USC Digital Folklore Archives / Posts Tagged ‘salsa’



My informant’s family’s Salsa recipe.

A can of tomatoes (16oz)

A handful of cilantro from the bushel

A little less than a quarter of an onion

Two Serrano Peppers, unstemmed

Take all the ingredients above and blend them together. Once at a good consistency, not too watery, able to see slices of the cilantro in it, sprinkle the top with garlic salt to taste. Blend again. Serve with tortilla chips.



This definitely has the feeling of definitive folklore, as it has been passed down from generation to generation, family to family, race to race, even making adjustments for people’s tolerance levels of spice. The recipe has now become the salsa recipe for so many different people and walks of life. For my informant in particular, what started as a way to taste and remember home, has turned into something that he has inadvertently passed along to his friends, who use it all the way on the other side of the country with their family and friends.

The salsa recipe seems to be more than just a recipe but also a story of this family. It is fascinating that they have kept the recipe, and passed it down to all of the parents, children, and children’s friends, swearing that the recipe is theirs, even though they do not even speak to the person who brought the recipe into their life. I cannot help but feel my informant’s grandmother remembers her estranged son, the same way my informant remembers him, every time she makes this or eats this. It is almost as though she is keeping his memory and presence alive because after all there are so many salsa recipes out there; why stick with the one that surely causes the most heartache?


Folk Recipe – Milpitas, California

Hot Salsa Recipe

Ingredients: 3-4 cups tomatoes (chopped & seeded), 1 ripe mango (peeled & chopped), 1/3 medium onion (chopped), 1 clove mashed garlic, 2-3 jalapeno peppers, 1 habanero pepper (chopped & seeded, optional – heat lovers only!), 1-2 T tomato paste, juice of 1 lime, ¼ cup cilantro, chopped (optional), and 2 T balsamic vinegar.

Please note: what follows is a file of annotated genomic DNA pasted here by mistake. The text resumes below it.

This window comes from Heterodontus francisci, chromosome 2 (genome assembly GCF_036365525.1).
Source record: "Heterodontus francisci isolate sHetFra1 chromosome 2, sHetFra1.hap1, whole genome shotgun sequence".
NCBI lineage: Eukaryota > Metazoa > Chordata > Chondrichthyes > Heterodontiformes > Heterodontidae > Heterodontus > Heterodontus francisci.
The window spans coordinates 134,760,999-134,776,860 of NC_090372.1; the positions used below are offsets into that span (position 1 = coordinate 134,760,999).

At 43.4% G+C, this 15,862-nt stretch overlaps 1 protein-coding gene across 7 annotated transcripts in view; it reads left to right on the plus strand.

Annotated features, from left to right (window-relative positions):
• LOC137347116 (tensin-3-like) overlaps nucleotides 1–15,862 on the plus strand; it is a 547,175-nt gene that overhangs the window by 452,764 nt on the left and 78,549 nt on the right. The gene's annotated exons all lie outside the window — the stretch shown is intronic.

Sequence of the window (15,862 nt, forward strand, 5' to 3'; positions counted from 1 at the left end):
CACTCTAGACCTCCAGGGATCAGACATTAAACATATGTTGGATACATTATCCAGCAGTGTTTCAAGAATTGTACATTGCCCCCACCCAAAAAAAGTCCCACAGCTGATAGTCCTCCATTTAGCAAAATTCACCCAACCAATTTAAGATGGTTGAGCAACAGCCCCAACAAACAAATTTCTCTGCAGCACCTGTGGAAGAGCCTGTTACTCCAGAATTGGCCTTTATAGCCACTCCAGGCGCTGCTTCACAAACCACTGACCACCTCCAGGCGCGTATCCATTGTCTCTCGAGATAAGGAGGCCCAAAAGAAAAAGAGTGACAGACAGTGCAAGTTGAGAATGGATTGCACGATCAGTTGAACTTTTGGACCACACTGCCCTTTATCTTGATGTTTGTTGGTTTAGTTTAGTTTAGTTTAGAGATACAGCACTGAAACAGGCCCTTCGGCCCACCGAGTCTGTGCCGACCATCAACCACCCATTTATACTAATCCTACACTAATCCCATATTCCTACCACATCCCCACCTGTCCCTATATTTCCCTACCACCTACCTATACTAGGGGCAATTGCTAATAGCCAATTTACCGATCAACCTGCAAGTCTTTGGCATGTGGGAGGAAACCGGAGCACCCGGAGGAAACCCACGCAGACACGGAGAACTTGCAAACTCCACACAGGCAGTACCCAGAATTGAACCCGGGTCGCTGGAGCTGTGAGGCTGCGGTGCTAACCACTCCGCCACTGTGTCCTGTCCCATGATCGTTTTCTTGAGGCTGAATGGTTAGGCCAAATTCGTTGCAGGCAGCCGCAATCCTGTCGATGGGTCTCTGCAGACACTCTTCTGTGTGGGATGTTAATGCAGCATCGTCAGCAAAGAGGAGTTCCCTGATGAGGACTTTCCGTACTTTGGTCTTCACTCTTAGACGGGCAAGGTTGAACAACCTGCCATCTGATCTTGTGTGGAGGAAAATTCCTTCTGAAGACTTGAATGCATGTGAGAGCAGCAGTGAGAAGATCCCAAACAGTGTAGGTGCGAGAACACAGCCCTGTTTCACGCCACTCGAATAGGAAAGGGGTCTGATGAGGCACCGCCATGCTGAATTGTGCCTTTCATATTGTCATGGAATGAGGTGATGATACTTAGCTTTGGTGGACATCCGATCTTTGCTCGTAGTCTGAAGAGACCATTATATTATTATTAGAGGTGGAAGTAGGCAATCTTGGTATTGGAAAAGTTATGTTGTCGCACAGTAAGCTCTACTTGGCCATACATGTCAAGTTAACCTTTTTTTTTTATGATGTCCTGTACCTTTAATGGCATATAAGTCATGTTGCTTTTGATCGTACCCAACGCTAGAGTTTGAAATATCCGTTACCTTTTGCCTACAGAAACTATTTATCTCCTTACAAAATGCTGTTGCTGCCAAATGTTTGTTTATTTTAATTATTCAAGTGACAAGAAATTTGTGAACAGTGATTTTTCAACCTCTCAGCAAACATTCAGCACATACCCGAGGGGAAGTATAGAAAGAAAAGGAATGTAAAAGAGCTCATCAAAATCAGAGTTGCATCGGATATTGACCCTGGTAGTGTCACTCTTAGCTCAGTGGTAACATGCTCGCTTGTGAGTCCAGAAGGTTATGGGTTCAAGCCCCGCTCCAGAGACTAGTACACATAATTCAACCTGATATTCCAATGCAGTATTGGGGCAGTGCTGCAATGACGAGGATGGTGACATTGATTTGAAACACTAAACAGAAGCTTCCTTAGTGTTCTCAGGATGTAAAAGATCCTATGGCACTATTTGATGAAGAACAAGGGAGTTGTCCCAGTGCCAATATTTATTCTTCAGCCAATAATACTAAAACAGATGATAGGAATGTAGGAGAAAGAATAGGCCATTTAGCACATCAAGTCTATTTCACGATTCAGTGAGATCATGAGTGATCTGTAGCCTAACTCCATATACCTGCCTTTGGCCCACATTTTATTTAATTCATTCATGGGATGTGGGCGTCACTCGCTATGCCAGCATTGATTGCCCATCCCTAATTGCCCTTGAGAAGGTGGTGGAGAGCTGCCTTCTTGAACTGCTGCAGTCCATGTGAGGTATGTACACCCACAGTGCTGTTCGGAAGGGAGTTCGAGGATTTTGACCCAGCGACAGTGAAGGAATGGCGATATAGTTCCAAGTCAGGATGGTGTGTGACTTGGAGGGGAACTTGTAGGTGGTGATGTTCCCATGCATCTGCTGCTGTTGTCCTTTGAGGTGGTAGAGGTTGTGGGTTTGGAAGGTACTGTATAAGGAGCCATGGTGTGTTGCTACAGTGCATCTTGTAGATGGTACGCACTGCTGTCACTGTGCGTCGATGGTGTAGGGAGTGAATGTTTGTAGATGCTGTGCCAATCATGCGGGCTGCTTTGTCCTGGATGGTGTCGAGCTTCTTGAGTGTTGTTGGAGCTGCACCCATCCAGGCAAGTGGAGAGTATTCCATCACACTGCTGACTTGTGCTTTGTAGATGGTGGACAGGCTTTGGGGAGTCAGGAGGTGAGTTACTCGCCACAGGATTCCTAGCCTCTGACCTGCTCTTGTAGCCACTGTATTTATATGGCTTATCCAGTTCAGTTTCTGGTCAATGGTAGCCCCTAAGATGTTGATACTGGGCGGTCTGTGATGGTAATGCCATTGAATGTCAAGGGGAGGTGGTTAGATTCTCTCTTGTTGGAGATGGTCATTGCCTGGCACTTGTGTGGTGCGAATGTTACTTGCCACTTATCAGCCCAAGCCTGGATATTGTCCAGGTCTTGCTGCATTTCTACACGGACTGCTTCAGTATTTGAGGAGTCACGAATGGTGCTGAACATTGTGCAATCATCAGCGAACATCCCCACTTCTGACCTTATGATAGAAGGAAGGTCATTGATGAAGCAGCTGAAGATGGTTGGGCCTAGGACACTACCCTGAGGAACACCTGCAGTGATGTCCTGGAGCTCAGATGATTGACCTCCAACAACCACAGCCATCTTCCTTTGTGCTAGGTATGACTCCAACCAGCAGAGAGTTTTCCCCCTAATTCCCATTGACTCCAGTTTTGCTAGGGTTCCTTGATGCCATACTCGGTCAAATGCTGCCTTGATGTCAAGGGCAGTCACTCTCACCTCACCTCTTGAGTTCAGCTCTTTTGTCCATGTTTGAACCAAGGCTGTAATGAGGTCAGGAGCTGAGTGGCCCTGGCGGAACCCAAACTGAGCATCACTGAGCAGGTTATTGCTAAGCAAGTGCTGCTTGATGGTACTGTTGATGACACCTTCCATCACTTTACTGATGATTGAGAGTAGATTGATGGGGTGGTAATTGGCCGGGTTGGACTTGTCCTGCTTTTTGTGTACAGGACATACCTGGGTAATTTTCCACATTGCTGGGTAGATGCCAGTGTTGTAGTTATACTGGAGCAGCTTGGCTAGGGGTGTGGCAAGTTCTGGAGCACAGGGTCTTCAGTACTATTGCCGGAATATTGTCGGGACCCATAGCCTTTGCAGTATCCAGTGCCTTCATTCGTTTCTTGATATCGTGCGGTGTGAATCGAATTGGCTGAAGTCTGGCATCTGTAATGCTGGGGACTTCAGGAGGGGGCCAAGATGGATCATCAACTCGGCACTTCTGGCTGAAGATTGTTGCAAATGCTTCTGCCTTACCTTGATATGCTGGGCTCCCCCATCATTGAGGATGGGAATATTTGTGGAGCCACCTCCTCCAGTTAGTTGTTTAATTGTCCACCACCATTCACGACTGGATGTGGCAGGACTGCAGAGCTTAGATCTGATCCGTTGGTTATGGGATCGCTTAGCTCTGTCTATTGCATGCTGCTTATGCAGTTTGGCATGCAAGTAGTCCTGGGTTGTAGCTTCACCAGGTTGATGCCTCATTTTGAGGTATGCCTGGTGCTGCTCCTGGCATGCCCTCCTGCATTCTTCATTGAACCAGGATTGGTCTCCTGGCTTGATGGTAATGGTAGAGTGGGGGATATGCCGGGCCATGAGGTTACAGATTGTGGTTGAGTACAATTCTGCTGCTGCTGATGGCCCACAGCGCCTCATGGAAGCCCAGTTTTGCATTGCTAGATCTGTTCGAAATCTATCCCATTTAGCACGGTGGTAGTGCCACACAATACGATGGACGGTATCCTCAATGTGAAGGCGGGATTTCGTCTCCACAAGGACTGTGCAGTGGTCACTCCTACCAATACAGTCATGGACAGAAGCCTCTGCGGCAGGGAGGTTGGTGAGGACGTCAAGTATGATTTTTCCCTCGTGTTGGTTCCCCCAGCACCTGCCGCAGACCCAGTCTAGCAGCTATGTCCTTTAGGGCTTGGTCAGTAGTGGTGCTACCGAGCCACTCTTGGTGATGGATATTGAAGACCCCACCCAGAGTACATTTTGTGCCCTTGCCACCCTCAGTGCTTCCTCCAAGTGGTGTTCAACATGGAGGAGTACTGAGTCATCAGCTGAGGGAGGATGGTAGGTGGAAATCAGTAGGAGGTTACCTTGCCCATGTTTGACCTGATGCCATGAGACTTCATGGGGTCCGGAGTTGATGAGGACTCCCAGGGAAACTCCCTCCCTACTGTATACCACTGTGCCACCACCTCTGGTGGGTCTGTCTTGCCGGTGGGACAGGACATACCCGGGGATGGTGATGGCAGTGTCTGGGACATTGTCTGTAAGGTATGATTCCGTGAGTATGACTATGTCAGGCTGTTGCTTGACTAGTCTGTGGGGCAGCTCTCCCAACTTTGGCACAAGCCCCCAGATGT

Combine all ingredients except habanero in glass or metal bowl. Stir gently.  If using the habanero pepper, prick pepper and cook in boiling water for about 5 minutes, until soft.  Wear latex gloves. Remove from water and take off flesh, discarding membranes & seeds. Chop and mash as finely as possible.  Add to salsa and stir.  Clean work area & discard gloves. Let salsa sit for at least one half hour before eating (to let the flavors fuse).  Serve with tortilla chips.

The informant stressed that the salsa is always made with fresh ingredients straight from a personal garden.  The salsa is made at the height of tomato season in the summer for the best flavor.  Also, it is made when people come over to socialize.  It is usually made by her and her daughter as a bonding mother-daughter experience.

The practice of the women making the food is very common.  It seems expected that a food preparation practice would be a female bonding experience since women are stereotypically seen as the dominating figure in the kitchen.  I think that the salsa recipe reflects a Mexican influence that inevitably happens when living somewhere like California where there is a wide variety of authentic cuisines available.  Additionally, the weather in California contributes to this folk recipe, since one could not grow such flavorful fresh tomatoes, peppers, etc, in their own backyard without a hot environment.